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Basic Lighting Techniques in Films

Basic Lighting Techniques in Films​

Basic Lighting techniques in films which are used to creating more dynamic shots and natural-looking movie scenes. This is why film sets constantly seem to be highly lit or packed with different light sources that offer other functions. This calls for technical knowledge in cinematography, which means utilizing your lighting techniques in a way to get your message across entirely in every scene. Suppose you’re aiming to become a cinematographer, director, author, or another person who holds a role in a movie team. In that case, you’ll need to know different kinds of lights utilized in filmmaking and you will also have to learn a few of the basic lighting techniques in films

Why should you be using lighting techniques?

Cinematography, as well as lighting techniques in films, are very closely similar to the lighting in photography. If you have attended a photography workshop in the past, then you might have an idea about how can you use the basic lighting techniques in films as well. It gives you an idea of how these lights produce different moods and ambiances in every scene. It’s also vital to keep in mind that these strategies are not clear-cut. Many of them can take the form of several other movie lights strategies. You can learn the benefits of each lighting and use it to achieving your cinematic goals.

Types of Lighting techniques

Key Lighting

Fill Lighting

Back Lighting

Side Lighting

Practical Light

Hard Lighting

  • Soft Lighting

  • Bounce Lighting

  • High Key

  • Low Key

  • Motivated Lighting

  • Ambient Light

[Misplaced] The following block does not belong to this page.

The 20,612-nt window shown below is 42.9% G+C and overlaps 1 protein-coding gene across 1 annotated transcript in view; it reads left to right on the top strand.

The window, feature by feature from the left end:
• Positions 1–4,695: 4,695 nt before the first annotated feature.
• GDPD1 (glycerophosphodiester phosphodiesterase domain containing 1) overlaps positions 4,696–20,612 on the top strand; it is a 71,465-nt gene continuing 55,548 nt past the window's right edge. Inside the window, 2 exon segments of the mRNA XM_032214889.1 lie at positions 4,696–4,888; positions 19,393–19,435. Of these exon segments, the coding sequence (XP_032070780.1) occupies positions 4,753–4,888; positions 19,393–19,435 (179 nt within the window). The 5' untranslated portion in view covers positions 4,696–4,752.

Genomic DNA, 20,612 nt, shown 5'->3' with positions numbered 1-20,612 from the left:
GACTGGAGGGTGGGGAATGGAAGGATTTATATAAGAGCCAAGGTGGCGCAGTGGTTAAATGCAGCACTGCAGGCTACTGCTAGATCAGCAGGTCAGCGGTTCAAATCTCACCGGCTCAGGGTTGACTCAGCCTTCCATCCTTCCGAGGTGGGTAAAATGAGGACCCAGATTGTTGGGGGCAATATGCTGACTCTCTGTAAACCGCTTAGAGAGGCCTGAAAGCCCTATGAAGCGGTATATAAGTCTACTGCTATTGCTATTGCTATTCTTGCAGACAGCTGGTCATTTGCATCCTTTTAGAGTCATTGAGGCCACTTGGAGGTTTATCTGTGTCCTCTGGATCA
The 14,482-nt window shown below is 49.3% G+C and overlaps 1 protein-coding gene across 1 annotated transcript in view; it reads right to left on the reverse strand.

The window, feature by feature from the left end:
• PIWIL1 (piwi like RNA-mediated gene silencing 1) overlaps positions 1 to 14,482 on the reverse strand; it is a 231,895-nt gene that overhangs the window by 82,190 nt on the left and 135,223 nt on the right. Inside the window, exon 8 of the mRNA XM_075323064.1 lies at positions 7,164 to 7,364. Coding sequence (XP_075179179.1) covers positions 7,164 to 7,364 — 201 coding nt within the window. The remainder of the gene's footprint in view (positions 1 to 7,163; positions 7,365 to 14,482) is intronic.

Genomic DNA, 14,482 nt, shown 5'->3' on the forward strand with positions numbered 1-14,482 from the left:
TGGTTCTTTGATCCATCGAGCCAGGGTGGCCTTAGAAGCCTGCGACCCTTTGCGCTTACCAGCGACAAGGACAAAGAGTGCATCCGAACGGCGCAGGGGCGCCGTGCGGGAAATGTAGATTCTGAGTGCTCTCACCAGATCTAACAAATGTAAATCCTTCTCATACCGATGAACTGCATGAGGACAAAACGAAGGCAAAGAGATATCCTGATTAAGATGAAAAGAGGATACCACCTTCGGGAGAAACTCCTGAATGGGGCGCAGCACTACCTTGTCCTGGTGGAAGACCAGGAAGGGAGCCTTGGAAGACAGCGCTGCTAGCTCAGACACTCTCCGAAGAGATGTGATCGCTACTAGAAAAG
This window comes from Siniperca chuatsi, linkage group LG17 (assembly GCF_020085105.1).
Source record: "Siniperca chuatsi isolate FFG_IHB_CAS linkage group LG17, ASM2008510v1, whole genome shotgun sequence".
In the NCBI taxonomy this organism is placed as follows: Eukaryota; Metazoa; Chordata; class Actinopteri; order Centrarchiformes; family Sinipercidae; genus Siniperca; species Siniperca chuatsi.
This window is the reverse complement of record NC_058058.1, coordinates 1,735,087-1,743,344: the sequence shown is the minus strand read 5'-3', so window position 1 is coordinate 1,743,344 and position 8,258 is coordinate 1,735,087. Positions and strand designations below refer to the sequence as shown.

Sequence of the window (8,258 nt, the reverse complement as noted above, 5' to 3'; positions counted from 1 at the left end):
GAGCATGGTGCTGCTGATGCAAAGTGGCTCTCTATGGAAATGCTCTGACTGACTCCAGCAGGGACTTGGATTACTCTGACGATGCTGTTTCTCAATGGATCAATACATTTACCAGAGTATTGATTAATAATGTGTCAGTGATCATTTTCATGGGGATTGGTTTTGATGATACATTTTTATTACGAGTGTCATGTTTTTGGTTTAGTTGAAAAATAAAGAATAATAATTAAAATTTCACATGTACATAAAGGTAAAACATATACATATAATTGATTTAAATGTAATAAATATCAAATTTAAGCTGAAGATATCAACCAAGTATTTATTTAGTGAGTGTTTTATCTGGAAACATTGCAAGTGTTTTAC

Key Lighting

The Main light of any scene is known as the key light. It is usually the most remarkable kind of light in each scene or photo. Even if your lights staff chooses a challenging multi-light arrangement, the key light is generally the first to be set up. Nevertheless, just because it’s your “main” light does not mean it always needs to encounter your subject. To create a darker mood, you can place your key light anywhere, even from the side or behind you. Always stay clear of positioning it near or right beside the camera, as this will undoubtedly develop flat and direct illumination for your subject, which can make the scene look boring.

When to Use Key Lighting:

Use Key Light when you want to draw attention to a subject or make it stand apart from the rest of the scene.

Fill Lighting

Fill light is used to remove shadow and dark areas developed by the key light. It is less intense and placed in the opposite direction of the key light so that you can include more dimension to your scene. As fill light aims to eliminate darkness, it’s recommended to use multiple reflectors (placed around 3/4 opposite the key light) to develop softer light that spreads out equally.

When to Use Fill Lighting:

Fill light is used when you need to decrease the contrast or increase the exposure in a scene. Fill light is used majorly to reduce shadows in the scene.

Back Lighting

Backlighting produces a three-dimensional scene, and it is the last light required to create a three-point illumination setup. The backlight makes the subject stand out as it creates a division between your subject and the background. Just like fill lights, you’ll also intend to diffuse your backlight, so it ends up being much less extreme and covers a broader location of your subject. As the light comes from the background, it is used to create a silhouette.

When to Use Back Lighting:

Back light is used when you need to make sure your subject stands out.